Imagine popping a pill that triggers total memory recall and information intake to allow you to achieve whatever you want in life. Sounds like superhuman power, the ultimate aphrodisiac, perhaps? But with such power come responsibility and an ugly side. This is the idea behind The Illusionist’s Neil Burger’s new psychological thriller, Limitless, starring The Hangover’s Bradley Cooper as failing writer Eddie and cinema stalwart Robert De Niro as a financial guru who wants to tap into Eddie’s new monetary potential.
The concept is cinematic gold that could go either way. Burger takes us on Eddie’s whirlwind journey, leading us through what’s going on in his mind when he’s intoxicated, as well as following his increasingly erratic actions. There are some compelling and beautifully seamless vortex shots as we ‘tunnel’ at speed though cars and buildings in a continuous travelling shot through the sights of New York. Burger also attempts to distinguish between ‘reality’ and Eddie’s NZT-drug-induced state by blurring the edges of the frame in a fish-eye lens effect that is often rendered unnoticeable to help confused matters and obscure the difference between ‘real’ and ‘high’ Eddie. Visually, the film is stunning, with grittier cinematography in the lows and glossier in the highs.
Such a film still needs a strong main character, and Cooper gets his opportunity in his first leading man role, virtually carrying every scene in a more serious affair than his usual supporting ‘buddy’ roles. Cooper excels in this, possibly because he is such a likeable personality who is believable as a success or a failure. Indeed, as we easily warm to him, we instantly root for Eddie throughout the story, even though the character is not always a likeable one and does some questionable acts. As Eddie’s primary goal is to make a comfortable future for him and his girlfriend, Lindy, commendably played by Abbie Cornish, we somehow excuse some of his more dubious decisions, and empathise with his weaker moments. Cooper also keeps Eddie as grounded as possible – ironic in a film about drugs, making sure Eddie never ventures into total arrogance and decadence that we lose our faith in him. It’s a demanding role that Cooper admirably makes his own.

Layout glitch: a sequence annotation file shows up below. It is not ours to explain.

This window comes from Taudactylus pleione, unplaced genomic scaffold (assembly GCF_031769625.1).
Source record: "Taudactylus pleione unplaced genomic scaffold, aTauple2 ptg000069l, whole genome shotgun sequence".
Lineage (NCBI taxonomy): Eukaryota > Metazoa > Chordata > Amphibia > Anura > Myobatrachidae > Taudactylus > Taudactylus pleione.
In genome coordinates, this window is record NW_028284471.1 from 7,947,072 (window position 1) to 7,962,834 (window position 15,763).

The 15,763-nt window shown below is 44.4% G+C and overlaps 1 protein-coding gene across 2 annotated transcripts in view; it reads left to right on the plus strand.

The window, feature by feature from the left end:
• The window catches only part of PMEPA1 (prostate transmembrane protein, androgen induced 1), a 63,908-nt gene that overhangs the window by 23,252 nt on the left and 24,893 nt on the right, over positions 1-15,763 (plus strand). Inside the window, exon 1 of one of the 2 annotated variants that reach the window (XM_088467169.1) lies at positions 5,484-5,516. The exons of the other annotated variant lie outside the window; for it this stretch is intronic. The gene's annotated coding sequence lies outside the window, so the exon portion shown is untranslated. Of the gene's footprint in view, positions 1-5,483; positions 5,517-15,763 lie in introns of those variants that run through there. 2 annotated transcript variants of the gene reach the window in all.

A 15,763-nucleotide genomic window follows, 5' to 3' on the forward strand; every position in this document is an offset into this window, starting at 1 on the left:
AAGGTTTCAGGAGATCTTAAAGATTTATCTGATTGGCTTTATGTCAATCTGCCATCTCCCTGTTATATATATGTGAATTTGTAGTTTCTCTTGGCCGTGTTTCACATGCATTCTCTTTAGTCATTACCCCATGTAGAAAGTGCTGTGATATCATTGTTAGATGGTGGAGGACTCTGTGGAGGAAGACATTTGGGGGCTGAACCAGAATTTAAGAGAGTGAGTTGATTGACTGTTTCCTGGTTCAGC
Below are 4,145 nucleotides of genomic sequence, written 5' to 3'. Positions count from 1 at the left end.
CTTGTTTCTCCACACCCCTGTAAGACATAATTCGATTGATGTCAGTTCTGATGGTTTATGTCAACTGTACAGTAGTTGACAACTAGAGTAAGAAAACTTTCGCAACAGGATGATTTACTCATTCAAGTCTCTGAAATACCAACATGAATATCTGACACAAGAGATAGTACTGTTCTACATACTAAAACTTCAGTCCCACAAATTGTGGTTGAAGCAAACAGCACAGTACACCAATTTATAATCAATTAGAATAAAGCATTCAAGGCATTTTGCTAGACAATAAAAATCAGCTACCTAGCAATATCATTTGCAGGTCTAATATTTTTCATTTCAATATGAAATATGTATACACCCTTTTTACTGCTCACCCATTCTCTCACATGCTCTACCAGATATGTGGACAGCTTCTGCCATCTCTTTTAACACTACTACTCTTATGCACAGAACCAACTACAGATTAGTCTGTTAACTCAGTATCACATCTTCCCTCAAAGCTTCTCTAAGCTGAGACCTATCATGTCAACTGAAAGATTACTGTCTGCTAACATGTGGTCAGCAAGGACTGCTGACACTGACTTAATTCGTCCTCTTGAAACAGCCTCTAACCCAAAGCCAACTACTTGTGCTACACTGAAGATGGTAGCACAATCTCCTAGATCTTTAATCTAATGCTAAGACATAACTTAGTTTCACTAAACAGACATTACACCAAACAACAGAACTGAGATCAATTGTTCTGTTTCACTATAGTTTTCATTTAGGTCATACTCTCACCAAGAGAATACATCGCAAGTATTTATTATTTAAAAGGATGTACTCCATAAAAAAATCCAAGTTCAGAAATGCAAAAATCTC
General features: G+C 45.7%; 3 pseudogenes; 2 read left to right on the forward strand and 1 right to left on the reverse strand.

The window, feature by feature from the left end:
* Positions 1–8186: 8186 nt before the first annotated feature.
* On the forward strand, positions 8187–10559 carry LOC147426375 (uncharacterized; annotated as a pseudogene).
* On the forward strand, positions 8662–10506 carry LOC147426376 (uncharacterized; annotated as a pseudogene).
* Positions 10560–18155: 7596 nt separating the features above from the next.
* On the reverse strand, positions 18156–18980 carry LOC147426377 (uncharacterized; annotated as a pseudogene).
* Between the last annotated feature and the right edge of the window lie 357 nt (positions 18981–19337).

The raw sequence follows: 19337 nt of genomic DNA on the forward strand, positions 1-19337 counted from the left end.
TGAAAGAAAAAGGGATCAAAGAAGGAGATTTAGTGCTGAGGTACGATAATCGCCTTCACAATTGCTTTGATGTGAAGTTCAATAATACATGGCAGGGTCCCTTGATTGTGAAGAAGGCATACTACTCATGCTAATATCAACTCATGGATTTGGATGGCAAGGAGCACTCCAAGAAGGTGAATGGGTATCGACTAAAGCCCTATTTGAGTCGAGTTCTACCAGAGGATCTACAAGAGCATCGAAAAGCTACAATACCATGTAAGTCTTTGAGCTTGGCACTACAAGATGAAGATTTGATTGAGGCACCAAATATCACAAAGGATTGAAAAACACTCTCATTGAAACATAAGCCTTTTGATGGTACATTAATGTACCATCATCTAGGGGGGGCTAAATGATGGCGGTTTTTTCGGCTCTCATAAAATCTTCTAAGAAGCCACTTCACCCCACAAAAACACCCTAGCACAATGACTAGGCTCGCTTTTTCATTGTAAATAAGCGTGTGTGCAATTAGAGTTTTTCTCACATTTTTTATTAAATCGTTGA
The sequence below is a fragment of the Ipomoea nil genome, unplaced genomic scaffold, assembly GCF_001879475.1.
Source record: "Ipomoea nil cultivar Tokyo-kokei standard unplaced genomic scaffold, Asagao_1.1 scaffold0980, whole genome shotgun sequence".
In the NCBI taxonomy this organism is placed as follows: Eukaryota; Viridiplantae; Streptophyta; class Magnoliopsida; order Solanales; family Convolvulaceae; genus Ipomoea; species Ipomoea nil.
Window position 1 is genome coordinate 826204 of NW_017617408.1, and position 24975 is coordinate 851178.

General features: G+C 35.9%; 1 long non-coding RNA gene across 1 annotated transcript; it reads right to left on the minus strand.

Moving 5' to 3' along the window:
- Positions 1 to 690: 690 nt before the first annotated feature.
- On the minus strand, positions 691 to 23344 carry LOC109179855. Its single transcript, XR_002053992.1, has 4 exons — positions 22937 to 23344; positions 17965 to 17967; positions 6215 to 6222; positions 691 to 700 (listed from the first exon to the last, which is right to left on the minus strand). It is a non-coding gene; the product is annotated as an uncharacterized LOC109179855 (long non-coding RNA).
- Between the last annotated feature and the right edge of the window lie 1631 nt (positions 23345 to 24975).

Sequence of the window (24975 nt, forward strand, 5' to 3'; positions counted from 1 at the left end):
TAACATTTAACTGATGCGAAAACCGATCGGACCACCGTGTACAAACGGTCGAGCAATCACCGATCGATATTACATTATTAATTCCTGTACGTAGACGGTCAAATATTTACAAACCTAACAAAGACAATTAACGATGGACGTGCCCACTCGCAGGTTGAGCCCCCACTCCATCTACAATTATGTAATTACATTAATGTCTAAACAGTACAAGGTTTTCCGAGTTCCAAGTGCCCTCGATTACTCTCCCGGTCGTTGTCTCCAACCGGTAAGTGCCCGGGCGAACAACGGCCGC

This film is by no means condoning drug use, although suggesting all material problems can be solved by a super pill is borderline controversial. What the story sinisterly proposes, though, is Eddie remains physically and mentally vulnerable after encountering the drug. Hence the message, ‘say no to drugs’ stills triumphs. Furthermore, the compelling final standoff between Eddie and De Niro’s character, Van Loon, certainly implies drugs are not the answer, but there is ample scope for debate in this parting meeting that is bursting with inferences. Cooper as Eddie again demonstrates his rise in the acting ranks with some memorable boardroom confrontations opposite De Niro, who gives his usual impeccable performance in this.
Mirroring the good and bad points of drug taking – the pharmaceutical face and origin behind NZT is intriguingly absent in this film, all the main characters are shown in a good and bad light. Lindy appears to be an innocent victim, but could equally be criticised for only taking Eddie back when the affluent effects of the drug become apparent. Even the stereotypical baddie, Russian gangster Gennady, brilliantly played by the terrifying Andrew Howard of recent I Spit on Your Grave fame, may well be a brutal thug, but his goals are much the same as Eddie’s. Therefore, in the long run, is he any worse a character than the writer?
The escalation of greed is a major factor in the film, and the unsettling aspiration of always wanting more – the ugly side of the American Dream – is rife. Another fascinating implication is how many other people in power are on the wonder drug, which gradually comes to light as the plot thickens. This stays as the film’s enthralling revelation for the viewer that combined with the frantic pace, triggers the old grey matter in an analytical approach.
Stylish, cerebral, dynamic and packed with star talent, Burger competently further stamps his presence in the psychological film realm with Limitless, whilst showing a healthy new talent and detailed respect for action-based film-making.